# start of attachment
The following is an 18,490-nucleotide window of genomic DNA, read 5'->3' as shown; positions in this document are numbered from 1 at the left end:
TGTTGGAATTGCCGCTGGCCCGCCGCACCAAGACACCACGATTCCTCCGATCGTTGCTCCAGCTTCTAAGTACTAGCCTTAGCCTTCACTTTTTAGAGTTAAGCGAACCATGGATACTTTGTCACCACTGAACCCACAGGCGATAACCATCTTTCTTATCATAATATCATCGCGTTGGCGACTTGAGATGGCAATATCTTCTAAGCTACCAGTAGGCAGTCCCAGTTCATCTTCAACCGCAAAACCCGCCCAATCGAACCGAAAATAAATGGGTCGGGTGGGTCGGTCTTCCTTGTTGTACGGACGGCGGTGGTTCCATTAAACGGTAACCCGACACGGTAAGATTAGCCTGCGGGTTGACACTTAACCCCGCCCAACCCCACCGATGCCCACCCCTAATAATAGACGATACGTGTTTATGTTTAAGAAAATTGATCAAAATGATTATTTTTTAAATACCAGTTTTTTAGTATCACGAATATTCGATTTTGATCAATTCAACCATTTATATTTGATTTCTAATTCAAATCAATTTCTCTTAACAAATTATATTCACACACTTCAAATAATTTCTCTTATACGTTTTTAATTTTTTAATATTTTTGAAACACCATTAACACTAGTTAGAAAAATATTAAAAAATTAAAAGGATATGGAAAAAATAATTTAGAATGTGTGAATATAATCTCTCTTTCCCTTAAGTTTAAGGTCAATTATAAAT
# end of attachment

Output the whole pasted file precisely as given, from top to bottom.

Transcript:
The following is an 18,490-nucleotide window of genomic DNA, read 5'->3' as shown; positions in this document are numbered from 1 at the left end:
TGTTGGAATTGCCGCTGGCCCGCCGCACCAAGACACCACGATTCCTCCGATCGTTGCTCCAGCTTCTAAGTACTAGCCTTAGCCTTCACTTTTTAGAGTTAAGCGAACCATGGATACTTTGTCACCACTGAACCCACAGGCGATAACCATCTTTCTTATCATAATATCATCGCGTTGGCGACTTGAGATGGCAATATCTTCTAAGCTACCAGTAGGCAGTCCCAGTTCATCTTCAACCGCAAAACCCGCCCAATCGAACCGAAAATAAATGGGTCGGGTGGGTCGGTCTTCCTTGTTGTACGGACGGCGGTGGTTCCATTAAACGGTAACCCGACACGGTAAGATTAGCCTGCGGGTTGACACTTAACCCCGCCCAACCCCACCGATGCCCACCCCTAATAATAGACGATACGTGTTTATGTTTAAGAAAATTGATCAAAATGATTATTTTTTAAATACCAGTTTTTTAGTATCACGAATATTCGATTTTGATCAATTCAACCATTTATATTTGATTTCTAATTCAAATCAATTTCTCTTAACAAATTATATTCACACACTTCAAATAATTTCTCTTATACGTTTTTAATTTTTTAATATTTTTGAAACACCATTAACACTAGTTAGAAAAATATTAAAAAATTAAAAGGATATGGAAAAAATAATTTAGAATGTGTGAATATAATCTCTCTTTCCCTTAAGTTTAAGGTCAATTATAAAT